In telecommunication and electronics, baud (/ˈbɔːd/; symbol: Bd) is
a common measure of the speed of communication over a data channel.
Technically speaking, it is the unit for symbol rate or modulation
rate in symbols per second or pulses per second. It is the number of
distinct symbol changes (signaling events) made to the transmission
medium per second in a digitally modulated signal or a line code.
1 Naming 2 Definitions 3 Relationship to gross bit rate 4 See also 5 References 6 External links
Naming The baud unit is named after Émile Baudot, the inventor of the Baudot code for telegraphy, and is represented in accordance with the rules for SI units. That is, the first letter of its symbol is uppercase (Bd), but when the unit is spelled out, it should be written in lowercase (baud) except when it begins a sentence. It was defined by the CCITT (Comité Consultatif International Téléphonique et Télégraphique) in November 1926. The earlier standard had been the number of words per minute. One baud was equal to one pulse per second, a more robust measure as word length can vary. Definitions The symbol duration time, also known as unit interval, can be directly measured as the time between transitions by looking into an eye diagram of an oscilloscope. The symbol duration time Ts can be calculated as:
displaystyle T_ s = 1 over f_ s ,
where fs is the symbol rate. There is also a chance of miscommunication which leads to ambiguity.
Example: a baud of 1 kBd = 1,000 Bd is synonymous to a symbol rate of 1,000 symbols per second. In case of a modem, this corresponds to 1,000 tones per second, and in case of a line code, this corresponds to 1,000 pulses per second. The symbol duration time is 1/1,000 second = 1 millisecond.
In digital systems (i.e., using discrete/discontinuous values) with binary code, 1 Bd = 1 bit/s. By contrast, non-digital (or analog) systems use a continuous range of values to represent information and in these systems the exact informational size of 1 Bd varies. The baud is scaled using standard metric prefixes, so that for example
1 kBd (kilobaud) = 1000 Bd 1 MBd (megabaud) = 1000 kBd 1 GBd (gigabaud) = 1000 MBd.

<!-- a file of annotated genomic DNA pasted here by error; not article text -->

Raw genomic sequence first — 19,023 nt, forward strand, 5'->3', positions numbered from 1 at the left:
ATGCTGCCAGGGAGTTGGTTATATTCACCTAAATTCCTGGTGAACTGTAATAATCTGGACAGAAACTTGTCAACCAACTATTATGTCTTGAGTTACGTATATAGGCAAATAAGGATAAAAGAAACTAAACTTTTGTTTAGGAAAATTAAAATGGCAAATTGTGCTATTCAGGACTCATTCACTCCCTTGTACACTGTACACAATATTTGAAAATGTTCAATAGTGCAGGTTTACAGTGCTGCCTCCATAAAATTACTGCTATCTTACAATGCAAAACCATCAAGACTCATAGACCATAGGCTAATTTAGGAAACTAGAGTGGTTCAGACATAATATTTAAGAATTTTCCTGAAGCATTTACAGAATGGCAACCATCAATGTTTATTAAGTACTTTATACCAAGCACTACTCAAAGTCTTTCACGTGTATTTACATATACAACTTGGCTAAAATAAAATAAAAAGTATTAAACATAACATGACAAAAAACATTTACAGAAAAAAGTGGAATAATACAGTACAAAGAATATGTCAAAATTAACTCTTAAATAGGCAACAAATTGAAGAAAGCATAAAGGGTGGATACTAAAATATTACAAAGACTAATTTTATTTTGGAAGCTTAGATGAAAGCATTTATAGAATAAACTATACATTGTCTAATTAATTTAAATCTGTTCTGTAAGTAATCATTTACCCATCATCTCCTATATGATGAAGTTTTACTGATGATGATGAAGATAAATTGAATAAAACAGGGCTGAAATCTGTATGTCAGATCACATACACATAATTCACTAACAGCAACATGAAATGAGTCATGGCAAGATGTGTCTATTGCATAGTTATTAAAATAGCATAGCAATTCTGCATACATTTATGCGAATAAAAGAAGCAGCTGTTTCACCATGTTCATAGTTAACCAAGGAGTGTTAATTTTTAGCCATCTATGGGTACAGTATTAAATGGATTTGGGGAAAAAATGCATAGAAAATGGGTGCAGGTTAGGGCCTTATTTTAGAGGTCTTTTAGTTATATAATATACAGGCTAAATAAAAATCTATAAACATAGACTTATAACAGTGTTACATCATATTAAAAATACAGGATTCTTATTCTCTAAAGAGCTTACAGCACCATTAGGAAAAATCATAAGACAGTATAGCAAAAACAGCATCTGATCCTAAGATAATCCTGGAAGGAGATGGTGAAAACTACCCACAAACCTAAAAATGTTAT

Relationship to gross bit rate The symbol rate is related to gross bit rate expressed in bit/s. The term baud has sometimes incorrectly been used to mean bit rate, since these rates are the same in old modems as well as in the simplest digital communication links using only one bit per symbol, such that binary digit "0" is represented by one symbol, and binary digit "1" by another symbol. In more advanced modems and data transmission techniques, a symbol may have more than two states, so it may represent more than one bit. A bit (binary digit) always represents one of two states. If N bits are conveyed per symbol, and the gross bit rate is R, inclusive of channel coding overhead, the symbol rate fs can be calculated as
displaystyle f_ mathrm s = R over N .
By taking information per pulse N in bit/pulse to be the base-2-logarithm of the number of distinct messages M that could be sent, Hartley constructed a measure of the gross bitrate R as
displaystyle R=f_ mathrm s Nquad
( M ) .
displaystyle quad N=log _ 2 (M).
In that case M = 2N, different symbols are used. In a modem, these may
be time-limited sinewave tones with unique combinations of amplitude,
phase and/or frequency. For example, in a
Bandwidth Baudot code Bitrate Constellation diagram, which shows (on a graph or 2D oscilloscope image) how a given signal state (a symbol) can represent three or more bits at once List of device bandwidths Modem Modulation Nyquist rate PCM Symbol rate 8-N-1
^ "What's The Difference Between
Martin, Nicolas (January 2000). "On the origins of serial
communications and data encoding". dBulletin, the dBASE Developers
Bulletin (7). Retrieved January 4, 2007.
Frenzel, Lou (April 27, 2012). "What's The Difference Between